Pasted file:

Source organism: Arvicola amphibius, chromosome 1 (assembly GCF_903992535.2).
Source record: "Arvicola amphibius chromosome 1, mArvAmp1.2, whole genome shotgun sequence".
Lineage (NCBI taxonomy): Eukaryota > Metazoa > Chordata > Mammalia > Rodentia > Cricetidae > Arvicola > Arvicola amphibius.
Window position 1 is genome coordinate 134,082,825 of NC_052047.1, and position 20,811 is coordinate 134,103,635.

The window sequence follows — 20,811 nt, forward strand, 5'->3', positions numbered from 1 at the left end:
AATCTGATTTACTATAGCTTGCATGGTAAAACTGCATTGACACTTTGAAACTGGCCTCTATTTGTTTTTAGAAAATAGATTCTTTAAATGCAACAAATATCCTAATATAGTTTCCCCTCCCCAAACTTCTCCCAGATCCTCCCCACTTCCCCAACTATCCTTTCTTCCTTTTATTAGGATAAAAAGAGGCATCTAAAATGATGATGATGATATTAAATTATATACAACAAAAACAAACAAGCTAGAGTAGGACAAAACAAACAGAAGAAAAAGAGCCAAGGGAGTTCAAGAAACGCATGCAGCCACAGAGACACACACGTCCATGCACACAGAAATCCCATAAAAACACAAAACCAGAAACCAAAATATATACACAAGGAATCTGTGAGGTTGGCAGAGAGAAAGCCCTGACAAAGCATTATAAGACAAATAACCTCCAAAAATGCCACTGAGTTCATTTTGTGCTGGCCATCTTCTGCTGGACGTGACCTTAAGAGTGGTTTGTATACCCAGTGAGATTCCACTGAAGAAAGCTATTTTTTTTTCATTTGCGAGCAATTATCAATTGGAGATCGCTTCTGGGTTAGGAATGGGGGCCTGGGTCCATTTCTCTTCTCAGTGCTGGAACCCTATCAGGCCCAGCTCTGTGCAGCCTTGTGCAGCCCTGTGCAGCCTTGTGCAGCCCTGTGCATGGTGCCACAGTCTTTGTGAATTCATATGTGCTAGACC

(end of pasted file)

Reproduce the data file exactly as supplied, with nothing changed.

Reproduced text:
Source organism: Arvicola amphibius, chromosome 1 (assembly GCF_903992535.2).
Source record: "Arvicola amphibius chromosome 1, mArvAmp1.2, whole genome shotgun sequence".
Lineage (NCBI taxonomy): Eukaryota > Metazoa > Chordata > Mammalia > Rodentia > Cricetidae > Arvicola > Arvicola amphibius.
Window position 1 is genome coordinate 134,082,825 of NC_052047.1, and position 20,811 is coordinate 134,103,635.

The window sequence follows — 20,811 nt, forward strand, 5'->3', positions numbered from 1 at the left end:
AATCTGATTTACTATAGCTTGCATGGTAAAACTGCATTGACACTTTGAAACTGGCCTCTATTTGTTTTTAGAAAATAGATTCTTTAAATGCAACAAATATCCTAATATAGTTTCCCCTCCCCAAACTTCTCCCAGATCCTCCCCACTTCCCCAACTATCCTTTCTTCCTTTTATTAGGATAAAAAGAGGCATCTAAAATGATGATGATGATATTAAATTATATACAACAAAAACAAACAAGCTAGAGTAGGACAAAACAAACAGAAGAAAAAGAGCCAAGGGAGTTCAAGAAACGCATGCAGCCACAGAGACACACACGTCCATGCACACAGAAATCCCATAAAAACACAAAACCAGAAACCAAAATATATACACAAGGAATCTGTGAGGTTGGCAGAGAGAAAGCCCTGACAAAGCATTATAAGACAAATAACCTCCAAAAATGCCACTGAGTTCATTTTGTGCTGGCCATCTTCTGCTGGACGTGACCTTAAGAGTGGTTTGTATACCCAGTGAGATTCCACTGAAGAAAGCTATTTTTTTTTCATTTGCGAGCAATTATCAATTGGAGATCGCTTCTGGGTTAGGAATGGGGGCCTGGGTCCATTTCTCTTCTCAGTGCTGGAACCCTATCAGGCCCAGCTCTGTGCAGCCTTGTGCAGCCCTGTGCAGCCTTGTGCAGCCCTGTGCATGGTGCCACAGTCTTTGTGAATTCATATGTGCTAGACC